This weekend I had a crazy adventure drinking tea and discussing women's suffrage at the America's Hometown Thanksgiving
celebration in Plymouth. Part of the event is a "portal to the past" living history village, where visitors can explore what (mostly military) life was like from the 17th century to the 20th.
We were going to be an all-female group (our dudes are members of the Salem Trayned Band
, so they were busy in the 1630s), so we decided to spend the weekend in the 20th century as 1914 suffragettes. We had tea, sang suffrage songs, and handed out yellow "votes for women" ribbons. It was so much fun (but a little chilly)!
|our set-up in the living history village|
I wore the jacket and "hobble skirt" I made last week, which turned out to be pretty cozy (yay wool!), a fur wrap I also made last week, and my Tavistock button boots from America Duchess
. I bought them this summer, but hadn't had a chance to wear them, so I was super excited! I think the final silhouette was pretty authentic, and it was really different from what I normally wear. I need to finish the jacket, and maybe add a belt (I don't really like wearing the tube look), but in general this worked well and was quick to throw together.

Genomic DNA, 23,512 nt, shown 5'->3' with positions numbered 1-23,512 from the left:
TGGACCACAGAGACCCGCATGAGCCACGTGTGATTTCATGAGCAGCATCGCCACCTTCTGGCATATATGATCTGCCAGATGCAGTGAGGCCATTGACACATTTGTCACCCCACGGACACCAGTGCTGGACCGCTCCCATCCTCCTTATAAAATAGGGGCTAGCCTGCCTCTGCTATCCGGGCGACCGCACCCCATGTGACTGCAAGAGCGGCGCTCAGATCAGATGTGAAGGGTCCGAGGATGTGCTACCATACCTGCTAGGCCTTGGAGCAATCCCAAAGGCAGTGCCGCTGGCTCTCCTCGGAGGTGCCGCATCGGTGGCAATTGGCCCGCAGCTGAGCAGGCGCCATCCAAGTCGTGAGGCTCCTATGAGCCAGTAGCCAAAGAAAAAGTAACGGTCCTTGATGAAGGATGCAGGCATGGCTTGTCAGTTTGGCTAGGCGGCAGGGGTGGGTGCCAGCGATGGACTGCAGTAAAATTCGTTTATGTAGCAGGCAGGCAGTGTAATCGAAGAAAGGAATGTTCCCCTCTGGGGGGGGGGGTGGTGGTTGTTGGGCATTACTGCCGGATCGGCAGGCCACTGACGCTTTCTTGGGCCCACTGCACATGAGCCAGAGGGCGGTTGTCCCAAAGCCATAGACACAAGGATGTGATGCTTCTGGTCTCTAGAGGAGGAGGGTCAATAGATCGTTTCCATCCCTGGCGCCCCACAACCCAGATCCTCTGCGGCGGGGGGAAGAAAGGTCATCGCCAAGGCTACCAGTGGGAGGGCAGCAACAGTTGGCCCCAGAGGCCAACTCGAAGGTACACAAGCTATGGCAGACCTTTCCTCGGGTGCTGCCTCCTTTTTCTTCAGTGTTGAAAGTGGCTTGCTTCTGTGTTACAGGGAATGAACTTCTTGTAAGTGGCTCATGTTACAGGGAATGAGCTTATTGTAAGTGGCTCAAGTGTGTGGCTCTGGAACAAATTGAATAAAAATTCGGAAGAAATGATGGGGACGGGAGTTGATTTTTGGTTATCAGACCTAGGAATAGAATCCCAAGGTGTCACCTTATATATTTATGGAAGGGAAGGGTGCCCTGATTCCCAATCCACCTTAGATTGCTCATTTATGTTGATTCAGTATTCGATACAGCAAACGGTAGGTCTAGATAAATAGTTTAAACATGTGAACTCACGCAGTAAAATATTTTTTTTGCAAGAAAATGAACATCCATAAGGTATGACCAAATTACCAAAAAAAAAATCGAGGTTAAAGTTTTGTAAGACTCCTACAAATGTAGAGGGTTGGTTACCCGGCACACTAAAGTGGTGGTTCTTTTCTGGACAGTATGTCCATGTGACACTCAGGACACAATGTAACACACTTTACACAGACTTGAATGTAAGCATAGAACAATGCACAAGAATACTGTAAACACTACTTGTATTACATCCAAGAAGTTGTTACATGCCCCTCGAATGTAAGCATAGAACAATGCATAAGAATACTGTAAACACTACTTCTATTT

I was also really excited to tromp out my Tavistocks, and Quinn and I took the opportunity to take some shoe pictures. I'm glad, because now the next time I have to psych myself up for the 10 minutes it will take to button all the buttons, I can look at this picture and remind myself how fabulous they are.
The one downside of the hobbled look is that it actually well...hobbles you. I had to take very small strides and couldn't actually move very fast or far without a lot of effort. It meant that I ended up looking awfully dumb as I bopped along trying to keep up with everyone, and it was extra exhausting. I also ended up getting a couple of rides from the golf carts that were shuttling people to and from the event, and they were the best. Thank you, golf cart men.
|technically this is the goofing off in between actual pictures, but we're all smiling! yay!|
Actually, one of my favorite interactions of the day involved the golf cart man who drove our chairs, tables, tea equipment, and me to the site. When we were driving over this exchanged occurred:
GCM: Do you know where your spot is?
Me: no...we're somewhere in the 20th century, but that's all I know
GCM: drives into the park and stops in front of the map
Find the 20th century!
Me: spots the 20th century area, and our spot
I found it! The 20th century is over that little bridge, and then the suffragettes are the the left.
GCM: well, then off to the 20th century!
So with that, off to the 20th century we go!
|1941 paratroopers across from us (in the 20th c)|
|this little footbridge in the park was totally darling, and connected the 20th c to the earlier periods|
|visitors learning about 1630s weaponry with the Salem Trayned Band|
|visitors learning about 17th c pike with the New Plimmoth Guard|